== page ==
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Howard Stutz

MGM Mirage compliance heads in new direction

11 January 2007

LAS VEGAS, Nevada -- When the seemingly routine suitability hearing by the Gaming Control Board on Wednesday for an MGM Mirage director attracted 12 company representatives, including Chairman and Chief Executive Officer Terry Lanni, it was clear that something was brewing.

MGM Mirage used the meeting to announce the company's new direction for its compliance committee, creating a three-member panel in which its members are completely independent from the casino company. The panel will review MGM Mirage's transactions and relationships involving the company's dealings, domestically and internationally.

"We had a robust compliance program, but it needed to be more independent that it was," Lanni said after the hearing in which the control board found director Roland Hernandez suitable to sit on the casino company's board.

"The people on the committee were members of management, and I didn't think that was appropriate," Lanni said. "I thought it was better having people totally unrelated reporting directly to the audit committee, and the audit committee and the board agreed with that."

Hernandez, the retired chairman and CEO of Spanish-language television company Telemundo Group, chairs MGM Mirage's board of directors audit committee, which will have oversight for the compliance committee.

Lanni said that factor was the primary reason the company wanted to unveil its new program Wednesday.

Traditionally, compliance committees review contracts, agreements and partnerships for the casino operator. By state gaming regulation, the panel has to include at least one independent member.

"This takes it to a new level to have that review done by a completely independent body," said gaming attorney Ellen Whittemore of Lionel Sawyer and Collins. "I'm not aware of any other casino company compliance committee composed of completely independent members."

Lanni said former Nevada Gaming Commission member Bill Urga; Richard Morgan, the current dean of the University of Nevada, Las Vegas Boyd School of Law; and Ellen Knowlton, the retired special agent in charge of the Las Vegas office of the FBI; have already begun reviewing issues.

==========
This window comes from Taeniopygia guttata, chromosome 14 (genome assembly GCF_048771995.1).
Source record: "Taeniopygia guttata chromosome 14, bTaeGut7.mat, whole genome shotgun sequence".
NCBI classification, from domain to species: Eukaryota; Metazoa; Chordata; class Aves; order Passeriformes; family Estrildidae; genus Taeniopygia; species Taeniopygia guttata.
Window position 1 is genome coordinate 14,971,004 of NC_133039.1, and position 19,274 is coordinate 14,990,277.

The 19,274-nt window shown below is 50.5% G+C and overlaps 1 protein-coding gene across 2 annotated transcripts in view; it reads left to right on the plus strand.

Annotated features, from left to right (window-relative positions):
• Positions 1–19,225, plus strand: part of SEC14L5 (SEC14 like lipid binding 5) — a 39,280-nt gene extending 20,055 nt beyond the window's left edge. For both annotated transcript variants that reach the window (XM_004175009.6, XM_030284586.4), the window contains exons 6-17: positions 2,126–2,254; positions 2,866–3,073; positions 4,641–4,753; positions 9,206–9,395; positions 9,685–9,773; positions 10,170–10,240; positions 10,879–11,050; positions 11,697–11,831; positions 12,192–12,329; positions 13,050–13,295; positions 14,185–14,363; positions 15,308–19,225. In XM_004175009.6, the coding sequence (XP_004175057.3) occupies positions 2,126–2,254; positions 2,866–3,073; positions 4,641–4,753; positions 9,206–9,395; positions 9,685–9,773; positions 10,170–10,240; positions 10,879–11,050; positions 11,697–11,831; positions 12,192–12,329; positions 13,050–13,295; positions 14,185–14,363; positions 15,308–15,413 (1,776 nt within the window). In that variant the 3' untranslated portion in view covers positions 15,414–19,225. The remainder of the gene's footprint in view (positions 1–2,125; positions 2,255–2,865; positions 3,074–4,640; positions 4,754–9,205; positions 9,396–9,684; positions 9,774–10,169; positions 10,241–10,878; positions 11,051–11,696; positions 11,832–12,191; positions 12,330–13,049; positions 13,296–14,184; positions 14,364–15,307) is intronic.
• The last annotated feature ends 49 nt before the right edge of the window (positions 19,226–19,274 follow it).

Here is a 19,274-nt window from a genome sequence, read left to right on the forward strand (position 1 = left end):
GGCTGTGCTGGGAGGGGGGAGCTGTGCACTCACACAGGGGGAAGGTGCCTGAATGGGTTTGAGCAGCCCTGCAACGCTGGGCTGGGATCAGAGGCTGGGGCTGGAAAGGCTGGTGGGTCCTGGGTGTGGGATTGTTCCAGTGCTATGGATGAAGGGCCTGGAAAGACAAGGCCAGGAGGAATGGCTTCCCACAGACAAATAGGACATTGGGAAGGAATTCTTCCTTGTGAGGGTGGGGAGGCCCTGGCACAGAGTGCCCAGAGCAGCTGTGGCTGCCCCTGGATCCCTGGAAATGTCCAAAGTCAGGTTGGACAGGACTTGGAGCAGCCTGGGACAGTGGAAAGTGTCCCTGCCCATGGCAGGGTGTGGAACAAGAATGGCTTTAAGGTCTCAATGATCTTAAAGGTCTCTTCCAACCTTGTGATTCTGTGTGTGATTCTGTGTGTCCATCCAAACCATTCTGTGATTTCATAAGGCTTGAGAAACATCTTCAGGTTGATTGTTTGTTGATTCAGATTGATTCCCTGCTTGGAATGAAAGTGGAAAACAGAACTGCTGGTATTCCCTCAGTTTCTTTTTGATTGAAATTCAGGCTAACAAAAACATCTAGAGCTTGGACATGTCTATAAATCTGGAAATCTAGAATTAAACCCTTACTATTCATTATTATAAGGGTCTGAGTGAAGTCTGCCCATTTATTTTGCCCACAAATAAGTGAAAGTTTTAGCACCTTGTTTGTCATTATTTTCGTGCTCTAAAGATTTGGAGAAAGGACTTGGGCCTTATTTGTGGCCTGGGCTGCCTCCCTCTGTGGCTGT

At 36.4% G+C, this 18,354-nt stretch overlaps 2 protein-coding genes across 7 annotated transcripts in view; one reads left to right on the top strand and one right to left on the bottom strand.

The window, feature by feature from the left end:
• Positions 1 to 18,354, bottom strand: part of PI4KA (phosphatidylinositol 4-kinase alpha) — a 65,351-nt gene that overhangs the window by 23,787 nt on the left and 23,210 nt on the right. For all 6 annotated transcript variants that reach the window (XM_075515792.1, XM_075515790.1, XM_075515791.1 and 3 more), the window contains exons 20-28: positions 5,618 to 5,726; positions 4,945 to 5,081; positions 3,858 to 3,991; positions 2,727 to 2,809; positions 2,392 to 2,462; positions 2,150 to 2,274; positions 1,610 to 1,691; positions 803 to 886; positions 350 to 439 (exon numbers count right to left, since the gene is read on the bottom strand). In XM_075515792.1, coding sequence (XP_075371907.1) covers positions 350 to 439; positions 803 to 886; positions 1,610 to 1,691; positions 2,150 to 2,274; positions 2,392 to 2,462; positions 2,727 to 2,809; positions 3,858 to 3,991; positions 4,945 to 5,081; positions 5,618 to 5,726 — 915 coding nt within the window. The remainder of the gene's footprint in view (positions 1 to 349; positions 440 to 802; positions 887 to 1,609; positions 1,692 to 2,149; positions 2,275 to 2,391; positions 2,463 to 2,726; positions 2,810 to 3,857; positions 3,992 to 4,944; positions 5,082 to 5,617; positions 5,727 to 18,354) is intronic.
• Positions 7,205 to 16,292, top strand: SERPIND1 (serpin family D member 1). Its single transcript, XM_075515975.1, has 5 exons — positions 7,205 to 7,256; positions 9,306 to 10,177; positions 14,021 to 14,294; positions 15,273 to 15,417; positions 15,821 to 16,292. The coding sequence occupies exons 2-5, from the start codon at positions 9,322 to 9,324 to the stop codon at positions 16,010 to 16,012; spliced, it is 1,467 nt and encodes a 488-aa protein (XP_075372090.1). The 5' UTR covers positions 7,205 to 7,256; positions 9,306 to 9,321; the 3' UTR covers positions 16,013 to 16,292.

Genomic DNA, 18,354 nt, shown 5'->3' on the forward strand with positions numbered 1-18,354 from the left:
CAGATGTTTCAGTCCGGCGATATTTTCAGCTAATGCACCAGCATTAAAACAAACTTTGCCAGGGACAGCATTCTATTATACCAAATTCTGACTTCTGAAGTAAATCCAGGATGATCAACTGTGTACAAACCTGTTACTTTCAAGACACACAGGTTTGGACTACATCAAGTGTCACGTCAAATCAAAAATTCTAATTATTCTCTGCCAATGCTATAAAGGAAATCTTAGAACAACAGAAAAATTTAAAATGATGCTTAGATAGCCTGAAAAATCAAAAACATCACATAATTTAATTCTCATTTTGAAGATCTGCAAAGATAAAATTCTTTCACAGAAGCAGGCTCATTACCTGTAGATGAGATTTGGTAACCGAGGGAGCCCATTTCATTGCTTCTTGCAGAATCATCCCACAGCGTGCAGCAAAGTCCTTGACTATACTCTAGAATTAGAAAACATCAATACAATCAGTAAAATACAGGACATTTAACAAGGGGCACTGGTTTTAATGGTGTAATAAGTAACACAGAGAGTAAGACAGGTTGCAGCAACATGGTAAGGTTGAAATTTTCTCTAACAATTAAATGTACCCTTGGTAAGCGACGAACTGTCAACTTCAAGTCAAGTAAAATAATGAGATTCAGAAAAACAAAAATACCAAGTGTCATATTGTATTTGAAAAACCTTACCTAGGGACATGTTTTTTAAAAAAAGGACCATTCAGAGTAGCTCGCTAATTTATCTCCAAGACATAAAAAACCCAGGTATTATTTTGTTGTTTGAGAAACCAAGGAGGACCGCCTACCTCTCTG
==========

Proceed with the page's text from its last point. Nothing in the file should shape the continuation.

MGM Mirage has announced development deals recently in China, the United Arab Emirates and with the Mashantucket Pequot Tribal Nation, which operates the Foxwoods hotel-casino in southwestern Connecticut.

"There was no one single factor but when you have something happening so many miles away, it gives the board a and management more comfort in our system," Lanni said.

MGM Mirage is also building the $1 billion MGM Grand Macau in China. Questions have arisen about the connections between the company's partner in Macau, Chinese businesswoman Pansy Ho, and her father, controversial Chinese billionaire Stanley Ho.

The company filed an application last year with Nevada gaming regulators find Pansy Ho suitable as a joint venture partner. The matter may be resolved next month.

Lanni said the new compliance committee was not related to the company's relationship with Pansy Ho.

"If I had any concern that she wasn't an independent person, then (the deal) wouldn't be where it is right now," Lanni said. "I have no concerns about that. I've known her about a dozen years and she's very independent and she's very tough. She's not an easy partner. She's a competent, bright, successful businesswoman."

MGM Mirage compliance heads in new direction is republished from